Decided January 20, 1933.
Appeal from Jefferson Circuit Court (Chancery Branch, Second Division).
DELOZIER MOXLEY for appellant.
R.L. PAGE for appellee.
The appellant, Florence R. Alderson, and the appellee, Clifford A. Alderson, were married on July 6, 1929. After a stormy married life lasting but a few weeks, Florence R. Alderson on October 4, 1929, instituted suit against her husband for divorce on the ground of cruel treatment. Her plea for an absolute divorce was denied, but she was granted a divorce from bed and board, and was awarded $30,000 alimony and attorneys' fees in the sum of $3,500. An appeal from that judgment was prosecuted to this court and the judgment in so far as it granted a partial divorce and fixed the allowance to her attorneys at $3,500 was affirmed, but was reversed as to the allowance of alimony. Alderson v. Alderson, 240 Ky. 708, 42 S.W.2d 928.
On the return of the case to the lower court, Clifford A. Alderson filed a pleading styled an "amended and supplemental answer, counterclaim and cross petition," in which he sought an absolute divorce on the ground of abandonment. At a hearing held on January 20, 1932, the appellant was granted an allowance pendente lite of $100 per month. The hearing was had on a rule issued against the defendant requiring him to show cause why he should not pay to the plaintiff the sum of $400 per month during the pendency of the action.
When the litigation began in October, 1929, the defendant was possessed of considerable wealth, and had a large income, but when the hearing was had on January 20, 1932, it appears that his sole income was a salary of $2,400 paid to him by the Standard Automobile Company, a corporation in which he owned almost one-half of the stock. The corporation had lost $30,000 during the year 1931. His estate had materially depreciated in value, and his investments had ceased to pay any return.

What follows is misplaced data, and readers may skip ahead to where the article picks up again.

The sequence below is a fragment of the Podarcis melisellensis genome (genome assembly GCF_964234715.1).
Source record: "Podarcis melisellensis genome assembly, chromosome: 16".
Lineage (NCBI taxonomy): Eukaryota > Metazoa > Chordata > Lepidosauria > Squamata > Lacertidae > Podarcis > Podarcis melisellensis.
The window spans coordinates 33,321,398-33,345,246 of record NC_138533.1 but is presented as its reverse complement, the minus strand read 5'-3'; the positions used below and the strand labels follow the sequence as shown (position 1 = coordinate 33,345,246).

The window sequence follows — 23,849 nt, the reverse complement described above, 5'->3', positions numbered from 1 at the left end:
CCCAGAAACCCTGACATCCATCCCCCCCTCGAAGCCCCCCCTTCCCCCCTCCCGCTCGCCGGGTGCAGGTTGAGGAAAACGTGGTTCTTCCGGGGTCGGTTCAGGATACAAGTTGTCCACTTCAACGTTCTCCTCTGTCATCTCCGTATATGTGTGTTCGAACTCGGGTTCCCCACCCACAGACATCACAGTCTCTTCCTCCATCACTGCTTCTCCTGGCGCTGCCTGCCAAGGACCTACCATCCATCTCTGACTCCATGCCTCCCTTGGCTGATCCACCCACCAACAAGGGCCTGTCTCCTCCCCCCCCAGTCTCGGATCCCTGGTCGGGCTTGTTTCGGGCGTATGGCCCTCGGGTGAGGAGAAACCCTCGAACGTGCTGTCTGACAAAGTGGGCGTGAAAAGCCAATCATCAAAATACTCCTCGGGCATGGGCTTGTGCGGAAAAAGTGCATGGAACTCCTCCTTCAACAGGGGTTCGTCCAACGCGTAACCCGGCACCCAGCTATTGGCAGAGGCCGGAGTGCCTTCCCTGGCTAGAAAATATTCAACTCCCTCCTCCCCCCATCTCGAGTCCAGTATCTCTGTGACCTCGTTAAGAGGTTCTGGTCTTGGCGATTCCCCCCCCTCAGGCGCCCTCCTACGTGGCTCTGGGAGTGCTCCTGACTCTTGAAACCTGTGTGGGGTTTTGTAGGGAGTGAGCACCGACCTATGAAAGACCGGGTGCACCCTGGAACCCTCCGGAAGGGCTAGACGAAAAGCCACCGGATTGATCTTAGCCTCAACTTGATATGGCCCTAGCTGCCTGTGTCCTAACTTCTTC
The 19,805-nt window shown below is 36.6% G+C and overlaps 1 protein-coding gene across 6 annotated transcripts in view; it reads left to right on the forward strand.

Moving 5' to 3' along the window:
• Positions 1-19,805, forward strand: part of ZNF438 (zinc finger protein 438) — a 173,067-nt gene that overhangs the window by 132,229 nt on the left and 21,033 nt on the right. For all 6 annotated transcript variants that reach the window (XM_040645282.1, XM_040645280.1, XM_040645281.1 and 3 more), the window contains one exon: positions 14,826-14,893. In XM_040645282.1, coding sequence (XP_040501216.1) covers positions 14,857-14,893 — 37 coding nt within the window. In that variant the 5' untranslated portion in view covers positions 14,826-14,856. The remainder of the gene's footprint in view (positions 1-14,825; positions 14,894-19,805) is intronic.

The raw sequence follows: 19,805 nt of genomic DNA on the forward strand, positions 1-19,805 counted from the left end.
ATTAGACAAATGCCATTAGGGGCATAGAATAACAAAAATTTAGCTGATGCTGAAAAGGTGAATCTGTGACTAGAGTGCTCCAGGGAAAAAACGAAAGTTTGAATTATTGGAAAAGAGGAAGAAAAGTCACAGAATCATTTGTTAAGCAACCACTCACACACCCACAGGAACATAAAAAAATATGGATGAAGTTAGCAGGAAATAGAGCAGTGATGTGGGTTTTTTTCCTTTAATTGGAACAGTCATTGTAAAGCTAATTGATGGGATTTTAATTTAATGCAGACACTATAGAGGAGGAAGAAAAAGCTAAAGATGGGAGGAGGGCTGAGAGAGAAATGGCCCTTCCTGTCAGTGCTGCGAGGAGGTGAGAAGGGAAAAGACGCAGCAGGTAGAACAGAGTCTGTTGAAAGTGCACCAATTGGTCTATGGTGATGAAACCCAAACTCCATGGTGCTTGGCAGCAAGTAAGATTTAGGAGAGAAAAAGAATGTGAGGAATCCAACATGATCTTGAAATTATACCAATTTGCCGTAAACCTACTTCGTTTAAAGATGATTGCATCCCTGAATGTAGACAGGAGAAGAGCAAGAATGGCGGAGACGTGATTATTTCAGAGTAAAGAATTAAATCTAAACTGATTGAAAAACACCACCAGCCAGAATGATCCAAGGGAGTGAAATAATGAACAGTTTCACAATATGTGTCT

Appellant had been represented from time to time by various attorneys, and on January 20, 1932, her attorney of record was Mr. John P. Fleming. Two days after the order allowing her $100 per month pending the action was entered Mr. Tom M. O'Connell, an attorney at law and appellant's brother-in-law, went to the office of Mr. Robert L. Page, one of appellee's attorneys, and suggested that the property rights of the parties should be settled. Mr. Page prepared a contract which recited that the plaintiff, Florence R. Alderson, for a valuable consideration, receipt of which was acknowledged, waived all claims for alimony and relinquished any and all claims to dower or any interest whatsoever in and to the defendant's property, and agreed to pay her attorneys out of the money paid to her by the defendant. This contract was mailed to Mr. O'Connell, who was to obtain the signature of his sister-in-law. He delivered the writing to appellant, who retained it for more than a week, and on Monday, February 1, 1932, at her request, a conference with the defendant was held at the office of Mr. Page. The appellant and her brother-in-law, Mr. O'Connell, the appellee and his attorneys, Mr. Leon P. Lewis and Mr. Robert L. Page, were present at this conference. The appellee refused to pay more than $1,000 and on the following day the contract was delivered to Mr. Page by Mr. O'Connell. It had been signed by appellant and by Mr. O'Connell as her attorney. Up to this point Mr. John P. Fleming, the attorney of record for appellant, knew nothing of the negotiations for a settlement. Mr. Page insisted that the contract must be signed by Mr. Fleming, as he was the attorney of record, and since it provided that appellant's attorneys should be paid by her. The contract was taken to Mr. Fleming's office by Mr. O'Connell and Mr. Page, and was signed by him. On the day the contract was signed and delivered, appellee paid to appellant $1,000. On February 6, 1932, the contract which had been signed by appellant, by John P. Fleming, and Tom M. O'Connell, as her attorneys, and by Robert L. Page, attorney for defendant, was filed in the proceeding.